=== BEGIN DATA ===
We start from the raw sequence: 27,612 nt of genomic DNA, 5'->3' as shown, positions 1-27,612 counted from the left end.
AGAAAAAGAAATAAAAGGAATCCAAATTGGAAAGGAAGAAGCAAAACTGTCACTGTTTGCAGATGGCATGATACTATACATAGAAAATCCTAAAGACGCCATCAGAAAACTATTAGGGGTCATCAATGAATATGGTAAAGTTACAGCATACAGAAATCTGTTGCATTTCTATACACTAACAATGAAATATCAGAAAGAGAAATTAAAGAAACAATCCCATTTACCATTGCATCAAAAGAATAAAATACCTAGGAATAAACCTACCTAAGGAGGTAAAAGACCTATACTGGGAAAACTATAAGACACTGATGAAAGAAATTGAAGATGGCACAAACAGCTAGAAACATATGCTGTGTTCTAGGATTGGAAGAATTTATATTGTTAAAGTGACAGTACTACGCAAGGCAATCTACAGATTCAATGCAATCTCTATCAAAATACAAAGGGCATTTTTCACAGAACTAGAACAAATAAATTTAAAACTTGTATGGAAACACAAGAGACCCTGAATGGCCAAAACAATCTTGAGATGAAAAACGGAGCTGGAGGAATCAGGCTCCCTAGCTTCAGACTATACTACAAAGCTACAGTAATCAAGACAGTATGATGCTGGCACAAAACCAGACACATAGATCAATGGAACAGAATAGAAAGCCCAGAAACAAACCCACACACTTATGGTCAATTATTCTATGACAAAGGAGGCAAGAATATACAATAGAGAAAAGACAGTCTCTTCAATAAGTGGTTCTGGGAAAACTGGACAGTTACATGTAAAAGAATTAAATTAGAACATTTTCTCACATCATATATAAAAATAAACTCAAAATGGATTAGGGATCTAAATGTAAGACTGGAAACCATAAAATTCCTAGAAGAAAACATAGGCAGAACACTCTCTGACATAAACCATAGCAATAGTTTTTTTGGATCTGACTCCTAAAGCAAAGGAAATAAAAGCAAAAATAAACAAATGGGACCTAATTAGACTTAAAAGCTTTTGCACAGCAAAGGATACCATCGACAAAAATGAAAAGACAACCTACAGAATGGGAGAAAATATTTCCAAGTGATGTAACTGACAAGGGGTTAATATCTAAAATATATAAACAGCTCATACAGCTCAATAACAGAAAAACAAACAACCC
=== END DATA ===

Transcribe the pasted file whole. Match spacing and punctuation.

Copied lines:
We start from the raw sequence: 27,612 nt of genomic DNA, 5'->3' as shown, positions 1-27,612 counted from the left end.
AGAAAAAGAAATAAAAGGAATCCAAATTGGAAAGGAAGAAGCAAAACTGTCACTGTTTGCAGATGGCATGATACTATACATAGAAAATCCTAAAGACGCCATCAGAAAACTATTAGGGGTCATCAATGAATATGGTAAAGTTACAGCATACAGAAATCTGTTGCATTTCTATACACTAACAATGAAATATCAGAAAGAGAAATTAAAGAAACAATCCCATTTACCATTGCATCAAAAGAATAAAATACCTAGGAATAAACCTACCTAAGGAGGTAAAAGACCTATACTGGGAAAACTATAAGACACTGATGAAAGAAATTGAAGATGGCACAAACAGCTAGAAACATATGCTGTGTTCTAGGATTGGAAGAATTTATATTGTTAAAGTGACAGTACTACGCAAGGCAATCTACAGATTCAATGCAATCTCTATCAAAATACAAAGGGCATTTTTCACAGAACTAGAACAAATAAATTTAAAACTTGTATGGAAACACAAGAGACCCTGAATGGCCAAAACAATCTTGAGATGAAAAACGGAGCTGGAGGAATCAGGCTCCCTAGCTTCAGACTATACTACAAAGCTACAGTAATCAAGACAGTATGATGCTGGCACAAAACCAGACACATAGATCAATGGAACAGAATAGAAAGCCCAGAAACAAACCCACACACTTATGGTCAATTATTCTATGACAAAGGAGGCAAGAATATACAATAGAGAAAAGACAGTCTCTTCAATAAGTGGTTCTGGGAAAACTGGACAGTTACATGTAAAAGAATTAAATTAGAACATTTTCTCACATCATATATAAAAATAAACTCAAAATGGATTAGGGATCTAAATGTAAGACTGGAAACCATAAAATTCCTAGAAGAAAACATAGGCAGAACACTCTCTGACATAAACCATAGCAATAGTTTTTTTGGATCTGACTCCTAAAGCAAAGGAAATAAAAGCAAAAATAAACAAATGGGACCTAATTAGACTTAAAAGCTTTTGCACAGCAAAGGATACCATCGACAAAAATGAAAAGACAACCTACAGAATGGGAGAAAATATTTCCAAGTGATGTAACTGACAAGGGGTTAATATCTAAAATATATAAACAGCTCATACAGCTCAATAACAGAAAAACAAACAACCC